After an unconventional MLB regular season consisting of 60 games rather than the usual 162, we have also been given an unconventional postseason. This postseason is unlike any we have seen in baseball: 16 teams, eight from each league, qualify for the playoffs. With the exception of maybe one or two surprise teams, the qualifiers for the AL Division Series (ALDS) shook out as expected in March, when everyone was still anticipating a normal baseball season. In the American League, it is currently the Tampa Bay Rays against the New York Yankees, and Oakland A’s against the Houston Astros. In the National League, we have the Los Angeles Dodgers and the San Diego Padres, and the Atlanta Braves against the Miami Marlins.
The first round in the American League only required one extra game, between the four matchups. –– not the craziest thing considering it was a best of three series. The Chicago White Sox were the only team to force a Game 3 in their series against the Oakland A’s, in which the White Sox won Game 1, but dropped the following two to put Oakland in the ALDS. The Minnesota Twins’ postseason woes continued this year in their 2-0 series loss to last year’s American League champion, the Houston Astros. The Twins have lost 18 consecutive games in the postseason; the longest postseason losing streak in the history of North American sports. This streak dates back to 2004, when the Twins lost an ALDS game against the Yankees in extra innings. Sixteen years later, the Twins have not won a single playoff game since. The New York Yankees and Tampa Bay Rays easily handled the Cleveland Indians and the Toronto Blue Jays in their respective series, each winning 2-0.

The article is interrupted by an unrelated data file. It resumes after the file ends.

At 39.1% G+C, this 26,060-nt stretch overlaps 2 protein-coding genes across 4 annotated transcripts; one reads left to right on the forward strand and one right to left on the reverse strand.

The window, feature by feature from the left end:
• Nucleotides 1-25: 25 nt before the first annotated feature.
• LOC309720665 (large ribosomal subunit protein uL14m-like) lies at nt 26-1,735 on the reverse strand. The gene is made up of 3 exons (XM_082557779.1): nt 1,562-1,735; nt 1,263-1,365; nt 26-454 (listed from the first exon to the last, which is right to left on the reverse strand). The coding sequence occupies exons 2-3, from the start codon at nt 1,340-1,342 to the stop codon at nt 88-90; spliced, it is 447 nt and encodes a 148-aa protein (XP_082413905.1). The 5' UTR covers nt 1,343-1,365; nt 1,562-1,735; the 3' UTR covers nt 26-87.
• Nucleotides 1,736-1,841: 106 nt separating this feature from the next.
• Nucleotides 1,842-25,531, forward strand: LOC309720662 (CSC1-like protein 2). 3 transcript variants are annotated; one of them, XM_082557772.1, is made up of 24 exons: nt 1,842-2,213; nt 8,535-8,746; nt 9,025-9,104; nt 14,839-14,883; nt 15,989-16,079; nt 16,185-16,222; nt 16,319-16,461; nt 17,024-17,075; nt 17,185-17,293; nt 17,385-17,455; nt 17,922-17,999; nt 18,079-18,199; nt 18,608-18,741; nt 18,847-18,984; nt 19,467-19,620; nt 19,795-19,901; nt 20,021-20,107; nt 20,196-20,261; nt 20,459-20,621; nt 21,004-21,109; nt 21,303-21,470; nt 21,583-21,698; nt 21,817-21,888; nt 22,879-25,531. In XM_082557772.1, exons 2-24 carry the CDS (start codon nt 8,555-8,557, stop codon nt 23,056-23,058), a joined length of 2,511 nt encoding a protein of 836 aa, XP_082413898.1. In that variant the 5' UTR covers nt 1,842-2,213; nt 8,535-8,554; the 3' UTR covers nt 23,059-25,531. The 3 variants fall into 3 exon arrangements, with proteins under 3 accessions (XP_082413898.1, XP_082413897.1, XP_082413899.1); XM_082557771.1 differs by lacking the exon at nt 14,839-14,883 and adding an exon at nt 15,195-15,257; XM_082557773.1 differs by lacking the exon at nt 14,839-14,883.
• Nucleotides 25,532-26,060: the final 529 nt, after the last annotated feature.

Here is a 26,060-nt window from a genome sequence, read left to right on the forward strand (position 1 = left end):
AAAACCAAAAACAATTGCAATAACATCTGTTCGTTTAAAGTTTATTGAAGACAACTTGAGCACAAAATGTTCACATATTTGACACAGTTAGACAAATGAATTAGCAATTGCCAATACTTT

The National League had a little bit different results than one may have expected. The San Diego Padres, a gritty young team largely written off before the season propelled their way into a postseason spot and defeated the St. Louis Cardinals 2-1 in the first round behind the efforts of their veteran talent and young sensation shortstop Fernando Tatis Jr. The Padres’ NL Division Series opponent, the Los Angeles Dodgers, was favored to win the National League from the start of the season after reacquiring former Red Sox five-tool right fielder Mookie Betts. The former MVP fit in quite nicely with the Los Angeles Dodgers, to the surprise of nobody, considering how tremendously talented Betts is, and the Dodgers finished with the best record in the National League by eight games. The Dodgers’ 1-2 punch of pitchers Walker Buehler and Clayton Kershaw were both lights out in the two first-round games against the Milwaukee Brewers, allowing LA to make easy work of the Brew Crew as they beating them 2-0 in the series. One of the surprises of the season was the Miami Marlins, who played their way into a postseason spot despite little preseason fanfare. In the first round, Miami knocked off the Chicago Cubs 2-0, after the Cubs appeared poised to cap off their best season since their World Series Championship in 2016. The Marlins would move on to face the division rival Atlanta Braves, who respectively made light work of the Cincinnati Reds, beating them 2-0 in the series. Game 1 of the Reds-Braves series featured a pitching duel for the ages between Cincinnati ace Trevor Bauer and Atlanta’s Max Fried. Bauer went 7.2 innings, allowing two hits, zero walks, zero runs, and striking out 12 batters, while Fried went seven innings allowing six hits, zero runs, and striking out six batters. The game went 12.5 innings scoreless until first baseman Freddie Freeman brought in Christian Pache with a walk-off single in the bottom of the 13th inning.